© 2003 American Society for Blood and Marrow Transplantation


Myeloma of the jaw bones: A clinicopathologic study of 33 cases
Marick E. Lae, MD 1, Eneida F. Vencio, MD 1, Carrie Y. Inwards, MD 2, K. Krishnan Unni, MD 2, Antonio G. Nascimento, MD 2 *
Visiting Resident at the Department of Laboratory Medicine and Pathology, Mayo Clinic, Rochester, Minnesota
Department of Laboratory Medicine and Pathology, Mayo Clinic, 200 First Street SW, Rochester, Minnesota 55905
Journal: Head Neck 25: 000-000, 2003

ABSTRACT
Background. A clinicopathologic study of 33 cases of plasma cell neoplasm of the jaw bones was performed.

Methods. The Mayo Clinic's pathology files through 1995 were reviewed for cases of plasma cell neoplasia involving the jaw bones. Clinical data, radiologic features, and follow-up data were obtained from the hospitals of origin, referring physicians, and Mayo Clinic files. The histopathologic features of the 33 tumors were studied.

Results. There were 21 (64%) male and 12 (36%) female patients, ranging in age from 25 to 81 years (mean, 57.7 years). Twenty-one tumors (64%) were classified as solitary plasmacytoma of bone (SPB) and 12 (36%) as multiple myeloma (MM). Among the SPB cases, 15 (71%) involved the maxilla, and 14 patients were men, with a mean age of 57.1 years. Abnormal serum protein was found in 22% of patients, and in nine patients (43%) the SPB converted to MM after a median of 20.7 months. Among the MM cases, seven (58%) affected the maxilla, seven patients were men with mean age of 58.3 years, and abnormal serum protein and Bence-Jones protein were found in 42% and 73% of the patients, respectively. Anaplastic histology was identified in seven (33%) SPB and six (50%) MM tumors, and amyloid was present in eight (38%) SPB and three (25%) MM tumors. Twelve (57%) SPB patients died of the disease after a median disease-free survival of 6.75 years, and the overall and disease-free survival rates at 5 and 10 years were 52%, 33%, 33%, and 24%, respectively. All MM patients died of the disease after a median survival of 17.6 months, and the 5-year and 10-year survival rates were 8% and zero. Eighty-six percent of the SPB patients with anaplastic histologic findings died of the disease (average survival, 3.8 years), whereas only 43% of those with classic histologic findings died of the disease (average survival, 11.75 years). Among MM patients, anaplastic histologic findings were associated with a 9-month average survival (26-month average survival for MM patients with classic histologic findings).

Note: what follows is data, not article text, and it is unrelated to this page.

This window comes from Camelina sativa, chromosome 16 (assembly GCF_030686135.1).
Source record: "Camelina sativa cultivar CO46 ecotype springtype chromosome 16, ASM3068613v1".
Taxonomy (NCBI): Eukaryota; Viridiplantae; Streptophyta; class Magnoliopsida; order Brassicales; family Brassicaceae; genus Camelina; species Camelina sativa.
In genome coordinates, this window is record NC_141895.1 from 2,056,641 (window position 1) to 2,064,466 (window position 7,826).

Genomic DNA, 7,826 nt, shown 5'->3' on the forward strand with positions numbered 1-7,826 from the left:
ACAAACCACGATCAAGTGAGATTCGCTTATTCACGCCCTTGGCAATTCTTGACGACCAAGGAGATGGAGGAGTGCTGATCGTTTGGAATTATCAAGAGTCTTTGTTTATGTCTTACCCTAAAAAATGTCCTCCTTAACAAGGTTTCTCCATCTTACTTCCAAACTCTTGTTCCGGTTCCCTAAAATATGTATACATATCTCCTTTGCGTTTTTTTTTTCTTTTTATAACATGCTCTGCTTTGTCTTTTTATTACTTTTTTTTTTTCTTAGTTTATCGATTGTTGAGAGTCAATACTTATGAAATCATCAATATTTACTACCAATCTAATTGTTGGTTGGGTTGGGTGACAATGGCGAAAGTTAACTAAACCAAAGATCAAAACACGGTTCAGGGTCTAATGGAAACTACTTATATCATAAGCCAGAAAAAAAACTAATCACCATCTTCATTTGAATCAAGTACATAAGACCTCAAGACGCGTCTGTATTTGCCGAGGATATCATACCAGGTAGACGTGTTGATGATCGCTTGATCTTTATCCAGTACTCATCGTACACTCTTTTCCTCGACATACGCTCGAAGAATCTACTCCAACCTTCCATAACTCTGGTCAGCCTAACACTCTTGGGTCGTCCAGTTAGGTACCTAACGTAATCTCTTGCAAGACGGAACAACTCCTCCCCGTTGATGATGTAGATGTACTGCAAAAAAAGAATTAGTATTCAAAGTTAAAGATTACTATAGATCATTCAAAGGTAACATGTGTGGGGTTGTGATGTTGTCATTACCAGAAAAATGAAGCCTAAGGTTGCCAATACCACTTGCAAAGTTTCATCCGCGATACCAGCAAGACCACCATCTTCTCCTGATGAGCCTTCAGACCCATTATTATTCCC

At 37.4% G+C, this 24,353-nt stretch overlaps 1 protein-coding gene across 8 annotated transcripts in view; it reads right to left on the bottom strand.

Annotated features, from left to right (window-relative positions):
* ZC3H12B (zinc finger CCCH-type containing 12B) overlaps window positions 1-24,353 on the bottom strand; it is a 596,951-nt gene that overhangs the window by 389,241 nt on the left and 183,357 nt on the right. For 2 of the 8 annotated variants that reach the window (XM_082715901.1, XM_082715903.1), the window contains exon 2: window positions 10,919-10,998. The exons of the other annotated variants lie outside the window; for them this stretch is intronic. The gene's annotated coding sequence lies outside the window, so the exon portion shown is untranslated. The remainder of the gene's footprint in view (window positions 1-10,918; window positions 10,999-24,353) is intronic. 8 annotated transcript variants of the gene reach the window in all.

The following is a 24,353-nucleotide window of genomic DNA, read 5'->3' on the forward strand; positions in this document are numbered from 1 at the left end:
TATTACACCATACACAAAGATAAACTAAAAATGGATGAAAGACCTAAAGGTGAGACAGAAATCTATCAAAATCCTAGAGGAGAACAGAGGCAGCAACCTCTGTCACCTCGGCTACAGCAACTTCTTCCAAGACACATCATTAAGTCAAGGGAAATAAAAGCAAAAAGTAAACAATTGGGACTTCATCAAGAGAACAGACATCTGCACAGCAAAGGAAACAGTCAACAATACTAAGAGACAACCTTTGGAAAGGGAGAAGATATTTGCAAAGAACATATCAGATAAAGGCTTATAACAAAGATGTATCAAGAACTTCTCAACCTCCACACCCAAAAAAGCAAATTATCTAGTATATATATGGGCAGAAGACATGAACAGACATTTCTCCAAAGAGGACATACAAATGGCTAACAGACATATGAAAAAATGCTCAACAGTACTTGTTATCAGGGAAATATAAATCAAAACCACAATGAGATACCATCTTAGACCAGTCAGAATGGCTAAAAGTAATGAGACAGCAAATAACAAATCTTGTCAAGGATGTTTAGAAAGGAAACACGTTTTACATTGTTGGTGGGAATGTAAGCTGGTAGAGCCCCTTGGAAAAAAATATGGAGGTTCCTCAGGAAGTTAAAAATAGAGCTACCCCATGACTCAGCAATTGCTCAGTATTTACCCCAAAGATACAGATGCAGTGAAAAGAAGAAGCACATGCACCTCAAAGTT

Conclusions. SPB patients seem to have a better prognosis than MM patients, and 43% of SPB tumors convert to MM after an average of 20.7 months. Anaplastic histologic findings seem to be associated with lower survival rates and periods for SPB patients and lower survival periods for MM patients.
© 2003 Wiley Periodicals, Inc. Head Neck 25: 000-000, 2003


Clinical Implications of Abnormalities of Chromosomes 1 and 13 in Multiple Myeloma
Yasunori Nakagawaa, Masakazu Sawanoboria, Hiroshi Amayaa, Isao Matsudaa, Yasuyuki Inouea, Kenshi Suzukia, Sachiko Hashimotob, Keiko Kanno
Journal: Acta Haematol Volume 109 No. 3, 2003

ABSTRACT
Stratification of patients with multiple myeloma according to clinical severity was attempted by chromosomal analysis of 180 bone marrow specimens from 79 patients. The 79 patients were hospitalized and treated between 1994 and 1999. Abnormalities of chromosome 1 were detected at the initial medical examination in 8 (10%) of the 79 patients and were found during follow-up in additional 3 patients. Abnormalities of chromosome 1 were often detected in IgA (4/17) and IgD (2/4) multiple myeloma, while detection in IgG myeloma was relatively rare (4/42). The relevant break points were 1q12 in 5 patients and 1q42 and 1q21 in 3 patients, while 3 patients had trisomy 1. Deficiency of the long arm of chromosome 13 was detected in 6 patients, and this was believed to imply a prognosis. The long arm was completely deleted in 2 patients and part of the arm (13q10-14) was deleted in 4 patients. It is interesting that all 6 patients had concomitant abnormalities of chromosome 1. Although the initial response to treatment of patients having abnormal chromosomes 1 and 13 was comparable to that of patients having other chromosomal abnormalities or patients who were karyotypically normal, the median survival time was only 18 months (p < 0.02). Consequently, aggressive treatment such as early stem cell transplantation and so on is needed to improve their survival.